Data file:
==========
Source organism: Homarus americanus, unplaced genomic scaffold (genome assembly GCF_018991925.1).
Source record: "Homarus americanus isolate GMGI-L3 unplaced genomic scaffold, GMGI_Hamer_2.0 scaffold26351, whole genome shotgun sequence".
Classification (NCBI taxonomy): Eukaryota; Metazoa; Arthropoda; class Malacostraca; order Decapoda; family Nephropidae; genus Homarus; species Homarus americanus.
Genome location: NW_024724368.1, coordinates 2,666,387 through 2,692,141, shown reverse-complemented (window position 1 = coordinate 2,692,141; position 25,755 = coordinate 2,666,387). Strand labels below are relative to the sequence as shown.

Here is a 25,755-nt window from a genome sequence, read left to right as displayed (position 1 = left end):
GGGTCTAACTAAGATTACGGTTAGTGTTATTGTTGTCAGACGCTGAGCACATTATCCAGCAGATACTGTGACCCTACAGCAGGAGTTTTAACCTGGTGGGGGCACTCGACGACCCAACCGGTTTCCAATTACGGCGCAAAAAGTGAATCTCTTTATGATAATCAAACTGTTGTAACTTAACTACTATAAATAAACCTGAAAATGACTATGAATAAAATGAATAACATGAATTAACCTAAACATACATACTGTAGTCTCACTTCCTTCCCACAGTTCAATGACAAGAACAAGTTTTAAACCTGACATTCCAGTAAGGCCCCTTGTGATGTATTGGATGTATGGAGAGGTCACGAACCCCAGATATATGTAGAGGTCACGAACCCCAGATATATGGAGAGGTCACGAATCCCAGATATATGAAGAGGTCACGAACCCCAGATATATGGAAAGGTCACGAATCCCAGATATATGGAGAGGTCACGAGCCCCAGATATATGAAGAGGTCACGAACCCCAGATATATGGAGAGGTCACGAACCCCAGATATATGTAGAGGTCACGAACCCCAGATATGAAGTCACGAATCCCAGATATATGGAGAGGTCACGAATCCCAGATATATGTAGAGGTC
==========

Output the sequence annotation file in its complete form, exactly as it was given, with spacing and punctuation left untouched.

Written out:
Source organism: Homarus americanus, unplaced genomic scaffold (genome assembly GCF_018991925.1).
Source record: "Homarus americanus isolate GMGI-L3 unplaced genomic scaffold, GMGI_Hamer_2.0 scaffold26351, whole genome shotgun sequence".
Classification (NCBI taxonomy): Eukaryota; Metazoa; Arthropoda; class Malacostraca; order Decapoda; family Nephropidae; genus Homarus; species Homarus americanus.
Genome location: NW_024724368.1, coordinates 2,666,387 through 2,692,141, shown reverse-complemented (window position 1 = coordinate 2,692,141; position 25,755 = coordinate 2,666,387). Strand labels below are relative to the sequence as shown.

Here is a 25,755-nt window from a genome sequence, read left to right as displayed (position 1 = left end):
GGGTCTAACTAAGATTACGGTTAGTGTTATTGTTGTCAGACGCTGAGCACATTATCCAGCAGATACTGTGACCCTACAGCAGGAGTTTTAACCTGGTGGGGGCACTCGACGACCCAACCGGTTTCCAATTACGGCGCAAAAAGTGAATCTCTTTATGATAATCAAACTGTTGTAACTTAACTACTATAAATAAACCTGAAAATGACTATGAATAAAATGAATAACATGAATTAACCTAAACATACATACTGTAGTCTCACTTCCTTCCCACAGTTCAATGACAAGAACAAGTTTTAAACCTGACATTCCAGTAAGGCCCCTTGTGATGTATTGGATGTATGGAGAGGTCACGAACCCCAGATATATGTAGAGGTCACGAACCCCAGATATATGGAGAGGTCACGAATCCCAGATATATGAAGAGGTCACGAACCCCAGATATATGGAAAGGTCACGAATCCCAGATATATGGAGAGGTCACGAGCCCCAGATATATGAAGAGGTCACGAACCCCAGATATATGGAGAGGTCACGAACCCCAGATATATGTAGAGGTCACGAACCCCAGATATGAAGTCACGAATCCCAGATATATGGAGAGGTCACGAATCCCAGATATATGTAGAGGTC